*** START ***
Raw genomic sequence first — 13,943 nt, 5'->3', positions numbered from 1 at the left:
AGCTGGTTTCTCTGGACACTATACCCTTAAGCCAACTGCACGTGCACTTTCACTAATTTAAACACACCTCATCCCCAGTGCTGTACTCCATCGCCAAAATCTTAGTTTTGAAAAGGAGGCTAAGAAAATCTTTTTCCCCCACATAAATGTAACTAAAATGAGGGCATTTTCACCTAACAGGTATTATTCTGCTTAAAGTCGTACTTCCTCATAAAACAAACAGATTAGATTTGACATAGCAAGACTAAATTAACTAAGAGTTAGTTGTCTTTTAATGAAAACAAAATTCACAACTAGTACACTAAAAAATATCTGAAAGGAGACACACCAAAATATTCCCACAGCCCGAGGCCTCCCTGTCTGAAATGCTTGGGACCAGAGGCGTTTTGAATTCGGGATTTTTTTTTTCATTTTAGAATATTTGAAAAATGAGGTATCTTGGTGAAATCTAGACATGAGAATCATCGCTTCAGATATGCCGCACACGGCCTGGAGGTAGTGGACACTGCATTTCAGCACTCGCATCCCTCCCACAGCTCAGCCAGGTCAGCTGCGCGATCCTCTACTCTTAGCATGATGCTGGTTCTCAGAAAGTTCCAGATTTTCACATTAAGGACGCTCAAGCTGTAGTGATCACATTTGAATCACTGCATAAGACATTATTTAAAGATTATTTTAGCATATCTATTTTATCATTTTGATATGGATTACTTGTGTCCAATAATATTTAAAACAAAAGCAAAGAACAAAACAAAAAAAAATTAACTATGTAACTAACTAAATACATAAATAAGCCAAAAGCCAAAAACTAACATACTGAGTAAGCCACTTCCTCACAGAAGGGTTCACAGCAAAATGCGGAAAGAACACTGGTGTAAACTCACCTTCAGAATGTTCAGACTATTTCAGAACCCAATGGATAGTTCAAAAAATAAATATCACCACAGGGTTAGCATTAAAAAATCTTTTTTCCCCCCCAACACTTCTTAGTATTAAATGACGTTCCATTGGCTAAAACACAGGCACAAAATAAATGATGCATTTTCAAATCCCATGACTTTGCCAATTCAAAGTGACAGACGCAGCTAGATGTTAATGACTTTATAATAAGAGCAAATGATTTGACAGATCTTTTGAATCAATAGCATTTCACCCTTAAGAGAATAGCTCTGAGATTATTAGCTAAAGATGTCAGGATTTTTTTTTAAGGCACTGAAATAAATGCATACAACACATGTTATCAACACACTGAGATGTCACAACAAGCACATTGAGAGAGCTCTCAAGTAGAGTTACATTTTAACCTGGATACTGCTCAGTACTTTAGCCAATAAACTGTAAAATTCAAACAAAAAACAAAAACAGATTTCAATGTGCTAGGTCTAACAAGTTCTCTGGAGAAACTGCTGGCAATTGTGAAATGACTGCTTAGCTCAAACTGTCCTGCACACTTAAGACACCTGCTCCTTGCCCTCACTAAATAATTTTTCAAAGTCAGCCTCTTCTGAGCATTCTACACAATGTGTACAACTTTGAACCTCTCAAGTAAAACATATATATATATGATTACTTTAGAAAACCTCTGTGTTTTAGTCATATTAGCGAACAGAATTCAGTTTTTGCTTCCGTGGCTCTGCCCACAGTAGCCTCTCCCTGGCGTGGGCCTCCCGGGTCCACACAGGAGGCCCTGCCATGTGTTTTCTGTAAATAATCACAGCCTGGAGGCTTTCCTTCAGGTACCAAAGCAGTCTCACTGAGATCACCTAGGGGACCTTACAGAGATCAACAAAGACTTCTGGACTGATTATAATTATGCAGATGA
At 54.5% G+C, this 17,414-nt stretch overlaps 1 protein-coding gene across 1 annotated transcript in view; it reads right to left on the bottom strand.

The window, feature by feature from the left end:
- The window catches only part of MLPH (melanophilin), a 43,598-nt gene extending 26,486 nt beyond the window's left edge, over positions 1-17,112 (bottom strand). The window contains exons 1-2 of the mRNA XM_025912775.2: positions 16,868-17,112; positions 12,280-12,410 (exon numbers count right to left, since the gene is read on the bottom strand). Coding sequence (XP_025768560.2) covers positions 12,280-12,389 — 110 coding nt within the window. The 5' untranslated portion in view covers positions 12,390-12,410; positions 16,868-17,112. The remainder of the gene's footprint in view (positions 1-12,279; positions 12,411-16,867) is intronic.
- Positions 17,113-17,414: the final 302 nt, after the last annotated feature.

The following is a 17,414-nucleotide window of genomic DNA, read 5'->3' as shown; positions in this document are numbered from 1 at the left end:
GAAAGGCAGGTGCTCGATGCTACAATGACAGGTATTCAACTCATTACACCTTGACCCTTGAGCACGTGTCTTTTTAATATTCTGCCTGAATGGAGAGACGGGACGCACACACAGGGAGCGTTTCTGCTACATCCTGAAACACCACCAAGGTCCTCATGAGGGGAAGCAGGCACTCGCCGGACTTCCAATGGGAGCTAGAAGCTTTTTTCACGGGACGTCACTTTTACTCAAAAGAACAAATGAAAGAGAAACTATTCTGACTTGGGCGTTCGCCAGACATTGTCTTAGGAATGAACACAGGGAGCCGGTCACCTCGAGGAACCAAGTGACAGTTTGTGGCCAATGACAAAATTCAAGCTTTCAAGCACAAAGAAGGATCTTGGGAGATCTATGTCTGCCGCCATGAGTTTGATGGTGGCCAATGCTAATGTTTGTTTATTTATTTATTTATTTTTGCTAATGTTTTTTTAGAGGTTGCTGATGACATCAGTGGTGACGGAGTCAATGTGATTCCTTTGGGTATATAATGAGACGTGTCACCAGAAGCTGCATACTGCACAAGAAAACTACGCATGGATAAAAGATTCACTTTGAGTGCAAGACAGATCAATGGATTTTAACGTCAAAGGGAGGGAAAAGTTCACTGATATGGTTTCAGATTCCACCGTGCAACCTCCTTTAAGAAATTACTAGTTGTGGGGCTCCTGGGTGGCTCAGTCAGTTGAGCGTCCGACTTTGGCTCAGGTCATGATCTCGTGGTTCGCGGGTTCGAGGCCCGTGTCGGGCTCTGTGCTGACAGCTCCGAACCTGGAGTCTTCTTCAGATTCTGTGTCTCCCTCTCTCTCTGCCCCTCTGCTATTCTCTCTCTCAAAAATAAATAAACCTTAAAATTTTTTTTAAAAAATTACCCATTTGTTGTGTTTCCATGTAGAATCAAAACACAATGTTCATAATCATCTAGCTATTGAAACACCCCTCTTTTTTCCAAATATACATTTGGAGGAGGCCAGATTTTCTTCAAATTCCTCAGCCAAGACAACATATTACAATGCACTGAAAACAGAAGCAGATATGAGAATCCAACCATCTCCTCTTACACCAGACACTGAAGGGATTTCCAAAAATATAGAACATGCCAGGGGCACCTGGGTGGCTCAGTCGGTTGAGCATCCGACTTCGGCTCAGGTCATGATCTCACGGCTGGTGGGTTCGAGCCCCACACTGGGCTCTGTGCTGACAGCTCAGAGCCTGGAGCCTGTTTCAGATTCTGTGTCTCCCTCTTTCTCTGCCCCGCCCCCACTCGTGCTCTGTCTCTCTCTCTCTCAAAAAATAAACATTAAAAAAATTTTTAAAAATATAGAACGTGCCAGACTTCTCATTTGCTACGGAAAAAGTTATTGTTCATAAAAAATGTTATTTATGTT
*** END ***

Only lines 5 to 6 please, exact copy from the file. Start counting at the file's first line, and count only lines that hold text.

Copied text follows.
- The window catches only part of MLPH (melanophilin), a 43,598-nt gene extending 26,486 nt beyond the window's left edge, over positions 1-17,112 (bottom strand). The window contains exons 1-2 of the mRNA XM_025912775.2: positions 16,868-17,112; positions 12,280-12,410 (exon numbers count right to left, since the gene is read on the bottom strand). Coding sequence (XP_025768560.2) covers positions 12,280-12,389 — 110 coding nt within the window. The 5' untranslated portion in view covers positions 12,390-12,410; positions 16,868-17,112. The remainder of the gene's footprint in view (positions 1-12,279; positions 12,411-16,867) is intronic.
- Positions 17,113-17,414: the final 302 nt, after the last annotated feature.